OSLI Retina

February 2020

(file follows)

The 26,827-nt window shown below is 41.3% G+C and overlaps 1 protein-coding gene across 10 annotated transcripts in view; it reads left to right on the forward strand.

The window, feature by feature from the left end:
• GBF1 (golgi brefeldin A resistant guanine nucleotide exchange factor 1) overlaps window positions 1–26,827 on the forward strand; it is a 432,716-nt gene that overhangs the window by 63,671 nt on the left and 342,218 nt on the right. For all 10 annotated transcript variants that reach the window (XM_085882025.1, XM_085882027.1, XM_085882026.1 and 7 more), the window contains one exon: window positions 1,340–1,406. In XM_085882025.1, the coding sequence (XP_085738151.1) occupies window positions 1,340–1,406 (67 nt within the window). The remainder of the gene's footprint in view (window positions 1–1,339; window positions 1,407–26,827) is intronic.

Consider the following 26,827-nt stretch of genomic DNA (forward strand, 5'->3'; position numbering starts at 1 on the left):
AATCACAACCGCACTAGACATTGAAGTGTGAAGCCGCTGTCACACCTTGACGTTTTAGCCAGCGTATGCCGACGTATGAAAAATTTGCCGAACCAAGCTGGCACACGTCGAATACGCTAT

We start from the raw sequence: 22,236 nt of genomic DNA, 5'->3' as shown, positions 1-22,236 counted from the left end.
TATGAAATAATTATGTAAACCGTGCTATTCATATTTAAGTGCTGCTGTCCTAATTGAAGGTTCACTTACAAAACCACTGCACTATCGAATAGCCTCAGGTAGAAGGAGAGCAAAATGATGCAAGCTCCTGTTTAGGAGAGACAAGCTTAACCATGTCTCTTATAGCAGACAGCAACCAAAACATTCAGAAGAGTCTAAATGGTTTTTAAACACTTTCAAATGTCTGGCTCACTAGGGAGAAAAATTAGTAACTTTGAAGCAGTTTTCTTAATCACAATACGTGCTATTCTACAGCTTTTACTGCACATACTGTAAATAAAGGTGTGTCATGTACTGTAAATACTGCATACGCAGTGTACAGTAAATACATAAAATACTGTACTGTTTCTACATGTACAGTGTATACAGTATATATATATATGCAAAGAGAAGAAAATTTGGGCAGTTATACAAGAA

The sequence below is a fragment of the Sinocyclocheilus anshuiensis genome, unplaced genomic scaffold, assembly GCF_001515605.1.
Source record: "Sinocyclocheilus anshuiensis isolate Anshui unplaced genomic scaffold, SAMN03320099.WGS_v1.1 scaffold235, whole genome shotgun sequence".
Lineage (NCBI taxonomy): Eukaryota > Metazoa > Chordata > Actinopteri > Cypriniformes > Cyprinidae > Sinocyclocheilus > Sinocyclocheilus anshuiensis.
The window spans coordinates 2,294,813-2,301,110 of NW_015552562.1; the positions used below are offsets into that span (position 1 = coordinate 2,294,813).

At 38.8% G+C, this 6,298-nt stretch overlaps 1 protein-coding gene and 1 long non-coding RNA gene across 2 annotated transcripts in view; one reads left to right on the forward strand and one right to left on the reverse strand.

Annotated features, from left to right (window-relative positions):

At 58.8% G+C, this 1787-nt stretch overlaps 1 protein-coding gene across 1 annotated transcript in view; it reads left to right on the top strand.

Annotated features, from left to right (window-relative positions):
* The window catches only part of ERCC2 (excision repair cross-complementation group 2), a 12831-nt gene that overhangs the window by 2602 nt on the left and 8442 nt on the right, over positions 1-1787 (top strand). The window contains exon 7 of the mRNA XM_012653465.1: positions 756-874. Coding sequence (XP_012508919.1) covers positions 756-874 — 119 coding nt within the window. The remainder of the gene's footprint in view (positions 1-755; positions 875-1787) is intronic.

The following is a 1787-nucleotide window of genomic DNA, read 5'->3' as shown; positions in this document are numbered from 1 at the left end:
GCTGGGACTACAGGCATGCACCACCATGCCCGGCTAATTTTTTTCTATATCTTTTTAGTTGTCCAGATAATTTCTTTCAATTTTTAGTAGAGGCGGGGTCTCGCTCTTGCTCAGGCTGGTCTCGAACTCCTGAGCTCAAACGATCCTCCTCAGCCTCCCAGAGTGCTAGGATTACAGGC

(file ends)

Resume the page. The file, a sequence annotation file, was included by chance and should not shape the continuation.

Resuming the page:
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February 2020 ยท Vol. 51, No. 2 125 The Cutting Edge Surgical video section with expert commentary The authors present a case using a modified flanged intrascleral intraocular lens (IOL) fixation technique to rescue a dislocated IOL. A unique feature of their technique is the docking of the IOL haptics with the 30-gauge needle within the vitreous cavity rather than the anterior chamber. Inserting the haptics into the needles requires per- fect alignment, which is easier to accomplish within the wider vitreous cavity after a thorough vitrectomy. Therefore, it is pos- sible to insert the haptics into the needles sequentially with- out using the simultaneous double-needle technique described in our origi- nal method. Furthermore, potential damage to the corneal endothelium or the iris is minimized with this technique; however, the necessity for the chandelier is an added maneuver and expense that is worth considering. I usually prefer to dock the haptics in the anterior chamber but have found the authors' technique helpful in some situations. Intrascleral IOL fixation rescue is ideal if the dislocated IOL is a three-piece, but I would caution that dislocated IOLs that have been fixed in the bag for a long time are not ideal because the hap- tics may be deformed. Even if properly fixed into place during surgery, the IOL may subsequently decenter or tilt due to deformation of the haptics. Additionally, if a significant Soemmering's ring is present, this may sometimes be difficult to remove with a vitreous cutter. It was fortunate that, in this case, only a few days had passed since cataract surgery, making this patient the ideal candidate. The authors showcase nicely a surgical tech- nique that allows for repositioning of a dislocated three-piece IOL without lifting it into the anterior chamber. It is important to confirm there is no de- formation of the IOL haptics before proceeding with fixation. Shin Yamane, MD Department of Ophthalmology Yokohama City University Medical Center Yokohama, Japan Shin Yamane, MD Modified Flanged Intrascleral Fixation of Intraocular Lens for Vitreoretinal Surgeons Mehdi Najafi, MD, PhD; Richard H. Johnston, MD ABSTRACT: The surgeons have modified the flanged intrascleral intraocular lens (IOL) fixation technique initially described by Yamane et al. to avoid manipu- lation of the IOL within the anterior chamber. Their technique involves securing the IOL haptics into receiving needles within the posterior segment. Ad- vantages of this technique include repositioning and securing a dislocated three-piece IOL to the sclera without removing the lens or creating a large corneal incision. S urgical techniques for scleral fixation of an in- traocular lens (IOL) in eyes with inadequate capsular support have expanded remarkably during the past few years. A common approach is the sutureless flanged intrascleral IOL fixation tech- nique described by Yamane et al. 1 This involves ex- ternalizing IOL haptics through scleral tunnels cre- ated with 30-gauge needles and securing them to the sclera using small flanges created with cautery. The elegant use of haptic flanges avoids the need for creat- ing scleral tunnels 2 or using surgical glue 3 and greatly simplifies the surgery. We have adapted the Yamane technique to be fa- miliar for vitreoretinal surgeons. 4 Our technique in- volves feeding the IOL haptics into receiving needles with a procedure confined to the posterior segment. With this, we avoid manipulations of the lens within the anterior segment. Our approach allows for re- fixation of displaced three-piece IOLs to the scleral without creating a large corneal incision and perform- ing a lens exchange. In situations with a dislocated

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